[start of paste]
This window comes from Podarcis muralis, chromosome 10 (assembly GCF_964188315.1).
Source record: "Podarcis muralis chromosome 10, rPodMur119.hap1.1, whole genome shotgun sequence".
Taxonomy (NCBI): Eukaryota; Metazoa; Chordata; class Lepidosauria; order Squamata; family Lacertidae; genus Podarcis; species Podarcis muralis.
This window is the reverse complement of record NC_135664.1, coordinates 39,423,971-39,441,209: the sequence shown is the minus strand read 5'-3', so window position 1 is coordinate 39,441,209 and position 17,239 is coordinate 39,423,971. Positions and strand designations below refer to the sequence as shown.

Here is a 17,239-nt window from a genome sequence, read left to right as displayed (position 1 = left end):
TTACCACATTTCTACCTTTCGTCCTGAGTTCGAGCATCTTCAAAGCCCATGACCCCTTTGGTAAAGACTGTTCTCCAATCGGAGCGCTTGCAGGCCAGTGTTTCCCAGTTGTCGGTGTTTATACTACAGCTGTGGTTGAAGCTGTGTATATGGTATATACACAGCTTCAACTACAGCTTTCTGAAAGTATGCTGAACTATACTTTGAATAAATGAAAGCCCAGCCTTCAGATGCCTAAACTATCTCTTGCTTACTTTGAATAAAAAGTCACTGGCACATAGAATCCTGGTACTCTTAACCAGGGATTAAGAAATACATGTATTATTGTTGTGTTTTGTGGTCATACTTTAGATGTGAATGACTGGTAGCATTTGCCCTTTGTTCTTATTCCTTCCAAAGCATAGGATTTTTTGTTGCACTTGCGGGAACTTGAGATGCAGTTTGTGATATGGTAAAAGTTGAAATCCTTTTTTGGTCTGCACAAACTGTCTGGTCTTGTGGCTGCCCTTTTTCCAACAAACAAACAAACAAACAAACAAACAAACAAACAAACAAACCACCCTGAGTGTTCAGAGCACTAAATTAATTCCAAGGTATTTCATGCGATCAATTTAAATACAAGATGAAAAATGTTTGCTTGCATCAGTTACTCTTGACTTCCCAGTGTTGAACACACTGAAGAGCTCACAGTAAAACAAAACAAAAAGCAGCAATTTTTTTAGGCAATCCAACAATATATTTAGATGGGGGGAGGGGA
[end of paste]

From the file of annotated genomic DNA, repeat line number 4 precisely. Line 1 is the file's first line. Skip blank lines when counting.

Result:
This window is the reverse complement of record NC_135664.1, coordinates 39,423,971-39,441,209: the sequence shown is the minus strand read 5'-3', so window position 1 is coordinate 39,441,209 and position 17,239 is coordinate 39,423,971. Positions and strand designations below refer to the sequence as shown.